Are nightmares and night terrors more common in teens or adults?

Nightmares are common in both, but night terrors are more prevalent in children and can continue into adolescence.

Can anyone experience night terrors, or are they specific to certain age groups?

While more common in children, night terrors can occur at any age.

Are there common themes or triggers for nightmares and night terrors?

Yes, stress, trauma, and sleep disruptions are common triggers.

Are there medications or therapies available to treat or reduce the frequency of night terrors?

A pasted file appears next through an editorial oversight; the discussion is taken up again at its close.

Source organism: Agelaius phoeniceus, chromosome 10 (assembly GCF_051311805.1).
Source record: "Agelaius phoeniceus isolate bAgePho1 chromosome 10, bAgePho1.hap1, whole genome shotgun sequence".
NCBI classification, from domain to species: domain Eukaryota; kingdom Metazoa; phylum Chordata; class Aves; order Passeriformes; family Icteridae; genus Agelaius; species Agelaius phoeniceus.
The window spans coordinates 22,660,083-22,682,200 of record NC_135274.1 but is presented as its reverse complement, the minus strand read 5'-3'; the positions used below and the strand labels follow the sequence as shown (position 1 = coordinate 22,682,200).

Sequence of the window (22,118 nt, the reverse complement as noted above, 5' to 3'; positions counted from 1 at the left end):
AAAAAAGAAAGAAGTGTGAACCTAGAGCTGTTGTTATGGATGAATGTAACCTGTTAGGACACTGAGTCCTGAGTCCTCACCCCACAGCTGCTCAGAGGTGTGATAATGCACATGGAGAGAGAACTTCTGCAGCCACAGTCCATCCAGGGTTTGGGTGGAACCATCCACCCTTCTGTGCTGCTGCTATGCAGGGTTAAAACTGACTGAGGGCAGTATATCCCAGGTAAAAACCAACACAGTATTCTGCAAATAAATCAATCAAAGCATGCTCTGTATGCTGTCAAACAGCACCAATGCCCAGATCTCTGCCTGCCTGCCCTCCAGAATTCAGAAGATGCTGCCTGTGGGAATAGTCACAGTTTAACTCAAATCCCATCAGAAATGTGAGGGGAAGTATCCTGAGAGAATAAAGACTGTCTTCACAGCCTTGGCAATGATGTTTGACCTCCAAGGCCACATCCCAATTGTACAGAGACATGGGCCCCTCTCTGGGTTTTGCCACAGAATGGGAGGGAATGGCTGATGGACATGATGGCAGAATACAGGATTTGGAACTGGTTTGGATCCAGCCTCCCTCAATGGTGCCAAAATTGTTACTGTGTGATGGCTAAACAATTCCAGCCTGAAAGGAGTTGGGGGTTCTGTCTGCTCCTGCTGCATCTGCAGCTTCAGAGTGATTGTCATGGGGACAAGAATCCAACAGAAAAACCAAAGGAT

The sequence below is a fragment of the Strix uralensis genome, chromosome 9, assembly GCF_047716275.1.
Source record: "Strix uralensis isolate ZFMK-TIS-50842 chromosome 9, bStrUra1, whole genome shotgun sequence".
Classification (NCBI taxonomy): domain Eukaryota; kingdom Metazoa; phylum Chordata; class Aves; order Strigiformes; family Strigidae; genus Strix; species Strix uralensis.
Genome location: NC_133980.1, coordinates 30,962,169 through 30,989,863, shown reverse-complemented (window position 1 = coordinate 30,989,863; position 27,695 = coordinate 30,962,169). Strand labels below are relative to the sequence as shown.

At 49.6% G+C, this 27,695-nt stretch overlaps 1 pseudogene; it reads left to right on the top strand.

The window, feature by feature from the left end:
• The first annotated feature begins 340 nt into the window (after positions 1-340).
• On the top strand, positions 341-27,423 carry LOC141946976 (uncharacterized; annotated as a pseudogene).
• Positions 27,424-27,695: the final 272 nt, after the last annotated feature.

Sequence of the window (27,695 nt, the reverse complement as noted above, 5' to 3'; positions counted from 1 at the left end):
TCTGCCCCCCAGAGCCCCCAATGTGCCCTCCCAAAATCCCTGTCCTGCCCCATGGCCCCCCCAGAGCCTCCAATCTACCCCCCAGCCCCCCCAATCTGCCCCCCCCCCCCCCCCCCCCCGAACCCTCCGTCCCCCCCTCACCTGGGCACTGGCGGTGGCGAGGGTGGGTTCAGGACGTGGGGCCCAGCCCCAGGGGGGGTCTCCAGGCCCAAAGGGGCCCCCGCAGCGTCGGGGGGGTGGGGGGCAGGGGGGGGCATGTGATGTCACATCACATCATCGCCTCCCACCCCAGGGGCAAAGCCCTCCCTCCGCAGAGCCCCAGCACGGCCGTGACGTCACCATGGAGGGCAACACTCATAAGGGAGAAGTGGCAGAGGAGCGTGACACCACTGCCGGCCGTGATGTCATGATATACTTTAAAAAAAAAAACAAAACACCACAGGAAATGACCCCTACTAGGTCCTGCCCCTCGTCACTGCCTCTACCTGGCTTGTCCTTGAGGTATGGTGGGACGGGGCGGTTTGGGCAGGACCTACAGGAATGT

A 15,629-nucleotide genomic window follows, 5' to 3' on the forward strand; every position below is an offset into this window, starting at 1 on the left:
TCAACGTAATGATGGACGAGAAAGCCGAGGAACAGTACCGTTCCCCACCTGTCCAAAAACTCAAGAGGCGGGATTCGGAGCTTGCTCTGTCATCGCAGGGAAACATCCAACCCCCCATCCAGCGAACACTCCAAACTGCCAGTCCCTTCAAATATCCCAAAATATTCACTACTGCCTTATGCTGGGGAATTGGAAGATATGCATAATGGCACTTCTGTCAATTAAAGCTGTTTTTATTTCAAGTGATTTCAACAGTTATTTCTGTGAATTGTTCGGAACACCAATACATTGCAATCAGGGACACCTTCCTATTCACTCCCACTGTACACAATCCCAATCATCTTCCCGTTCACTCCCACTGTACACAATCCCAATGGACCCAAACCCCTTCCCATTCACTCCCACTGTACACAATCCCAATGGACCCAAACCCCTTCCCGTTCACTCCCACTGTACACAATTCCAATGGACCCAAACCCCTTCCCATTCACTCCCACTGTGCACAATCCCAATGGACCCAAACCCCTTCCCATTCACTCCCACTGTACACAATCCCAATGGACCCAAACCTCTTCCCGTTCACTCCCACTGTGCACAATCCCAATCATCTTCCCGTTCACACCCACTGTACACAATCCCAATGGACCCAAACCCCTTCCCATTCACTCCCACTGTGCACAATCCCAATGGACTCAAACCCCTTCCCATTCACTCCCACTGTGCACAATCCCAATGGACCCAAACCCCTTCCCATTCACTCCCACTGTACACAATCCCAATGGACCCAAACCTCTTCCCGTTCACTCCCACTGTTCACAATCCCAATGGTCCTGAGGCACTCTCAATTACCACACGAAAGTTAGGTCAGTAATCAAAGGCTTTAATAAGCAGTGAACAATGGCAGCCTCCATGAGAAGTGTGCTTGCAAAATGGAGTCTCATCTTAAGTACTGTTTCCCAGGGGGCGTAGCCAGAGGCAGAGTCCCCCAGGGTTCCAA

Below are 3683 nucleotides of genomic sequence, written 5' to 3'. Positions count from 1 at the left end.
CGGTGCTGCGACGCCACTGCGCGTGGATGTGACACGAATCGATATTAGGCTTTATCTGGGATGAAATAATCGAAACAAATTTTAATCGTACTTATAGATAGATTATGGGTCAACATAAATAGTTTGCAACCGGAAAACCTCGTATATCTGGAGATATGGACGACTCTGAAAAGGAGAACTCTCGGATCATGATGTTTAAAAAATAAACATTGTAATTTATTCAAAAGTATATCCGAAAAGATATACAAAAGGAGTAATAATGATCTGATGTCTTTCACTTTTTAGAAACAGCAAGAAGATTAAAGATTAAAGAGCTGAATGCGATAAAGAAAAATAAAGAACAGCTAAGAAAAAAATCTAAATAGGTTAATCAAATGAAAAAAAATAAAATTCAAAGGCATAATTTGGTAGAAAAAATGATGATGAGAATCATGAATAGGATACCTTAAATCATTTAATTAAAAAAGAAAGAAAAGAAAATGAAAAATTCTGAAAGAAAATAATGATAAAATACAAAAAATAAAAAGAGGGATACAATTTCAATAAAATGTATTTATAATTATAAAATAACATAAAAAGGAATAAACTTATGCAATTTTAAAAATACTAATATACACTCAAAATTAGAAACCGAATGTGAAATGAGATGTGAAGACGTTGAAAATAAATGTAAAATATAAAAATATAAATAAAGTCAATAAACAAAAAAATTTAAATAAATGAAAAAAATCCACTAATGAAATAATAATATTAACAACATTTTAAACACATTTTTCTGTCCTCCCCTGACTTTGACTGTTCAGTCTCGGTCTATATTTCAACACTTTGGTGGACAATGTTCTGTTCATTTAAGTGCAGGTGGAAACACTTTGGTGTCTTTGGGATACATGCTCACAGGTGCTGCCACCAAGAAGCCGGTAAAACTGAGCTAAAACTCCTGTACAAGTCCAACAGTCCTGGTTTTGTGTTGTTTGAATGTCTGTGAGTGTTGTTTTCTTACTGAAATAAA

Yes. While medication is not typically the first line of treatment, options like benzodiazepines or certain antidepressants may be prescribed in severe cases. More commonly, therapies such as Cognitive Behavioral Therapy (CBT), relaxation techniques, and counseling are employed to address underlying stress or anxiety contributing to night terrors. In some cases, especially for children, a technique known as scheduled awakening—waking the person shortly before they typically experience a night terror—has been effective. It’s important to consult with a healthcare professional to determine the most appropriate treatment approach based on the individual’s specific needs and circumstances.

Can changes in diet or lifestyle help mitigate the occurrence of nightmares or night terrors?